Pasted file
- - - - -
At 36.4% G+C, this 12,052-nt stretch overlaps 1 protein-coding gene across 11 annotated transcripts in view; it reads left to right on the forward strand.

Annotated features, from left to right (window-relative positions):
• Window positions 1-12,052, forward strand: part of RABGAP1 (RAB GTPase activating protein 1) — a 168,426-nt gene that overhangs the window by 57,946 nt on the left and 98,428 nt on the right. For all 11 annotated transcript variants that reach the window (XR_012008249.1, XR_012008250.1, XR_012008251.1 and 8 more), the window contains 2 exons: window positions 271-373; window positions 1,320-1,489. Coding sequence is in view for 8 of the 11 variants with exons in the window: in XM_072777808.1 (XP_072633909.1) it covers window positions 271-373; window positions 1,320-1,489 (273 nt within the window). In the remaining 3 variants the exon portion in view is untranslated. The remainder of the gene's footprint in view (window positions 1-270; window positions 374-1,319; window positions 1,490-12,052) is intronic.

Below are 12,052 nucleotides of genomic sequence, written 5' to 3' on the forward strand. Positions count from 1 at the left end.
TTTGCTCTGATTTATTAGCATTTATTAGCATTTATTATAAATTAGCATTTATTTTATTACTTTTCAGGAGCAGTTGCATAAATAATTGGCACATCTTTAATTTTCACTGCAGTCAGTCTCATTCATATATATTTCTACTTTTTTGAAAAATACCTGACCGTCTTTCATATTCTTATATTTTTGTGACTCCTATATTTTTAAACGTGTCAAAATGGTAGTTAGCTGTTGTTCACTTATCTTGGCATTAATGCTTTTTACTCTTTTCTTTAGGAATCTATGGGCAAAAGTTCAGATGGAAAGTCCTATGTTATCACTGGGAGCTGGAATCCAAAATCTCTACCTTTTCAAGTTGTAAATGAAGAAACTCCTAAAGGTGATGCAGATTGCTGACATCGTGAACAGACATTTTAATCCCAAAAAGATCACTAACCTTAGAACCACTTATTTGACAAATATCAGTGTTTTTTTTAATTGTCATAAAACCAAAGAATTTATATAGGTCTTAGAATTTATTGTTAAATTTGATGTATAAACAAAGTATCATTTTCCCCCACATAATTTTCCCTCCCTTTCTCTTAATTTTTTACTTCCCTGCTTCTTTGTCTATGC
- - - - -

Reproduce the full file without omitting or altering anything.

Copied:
At 36.4% G+C, this 12,052-nt stretch overlaps 1 protein-coding gene across 11 annotated transcripts in view; it reads left to right on the forward strand.

Annotated features, from left to right (window-relative positions):
• Window positions 1-12,052, forward strand: part of RABGAP1 (RAB GTPase activating protein 1) — a 168,426-nt gene that overhangs the window by 57,946 nt on the left and 98,428 nt on the right. For all 11 annotated transcript variants that reach the window (XR_012008249.1, XR_012008250.1, XR_012008251.1 and 8 more), the window contains 2 exons: window positions 271-373; window positions 1,320-1,489. Coding sequence is in view for 8 of the 11 variants with exons in the window: in XM_072777808.1 (XP_072633909.1) it covers window positions 271-373; window positions 1,320-1,489 (273 nt within the window). In the remaining 3 variants the exon portion in view is untranslated. The remainder of the gene's footprint in view (window positions 1-270; window positions 374-1,319; window positions 1,490-12,052) is intronic.

Below are 12,052 nucleotides of genomic sequence, written 5' to 3' on the forward strand. Positions count from 1 at the left end.
TTTGCTCTGATTTATTAGCATTTATTAGCATTTATTATAAATTAGCATTTATTTTATTACTTTTCAGGAGCAGTTGCATAAATAATTGGCACATCTTTAATTTTCACTGCAGTCAGTCTCATTCATATATATTTCTACTTTTTTGAAAAATACCTGACCGTCTTTCATATTCTTATATTTTTGTGACTCCTATATTTTTAAACGTGTCAAAATGGTAGTTAGCTGTTGTTCACTTATCTTGGCATTAATGCTTTTTACTCTTTTCTTTAGGAATCTATGGGCAAAAGTTCAGATGGAAAGTCCTATGTTATCACTGGGAGCTGGAATCCAAAATCTCTACCTTTTCAAGTTGTAAATGAAGAAACTCCTAAAGGTGATGCAGATTGCTGACATCGTGAACAGACATTTTAATCCCAAAAAGATCACTAACCTTAGAACCACTTATTTGACAAATATCAGTGTTTTTTTTAATTGTCATAAAACCAAAGAATTTATATAGGTCTTAGAATTTATTGTTAAATTTGATGTATAAACAAAGTATCATTTTCCCCCACATAATTTTCCCTCCCTTTCTCTTAATTTTTTACTTCCCTGCTTCTTTGTCTATGC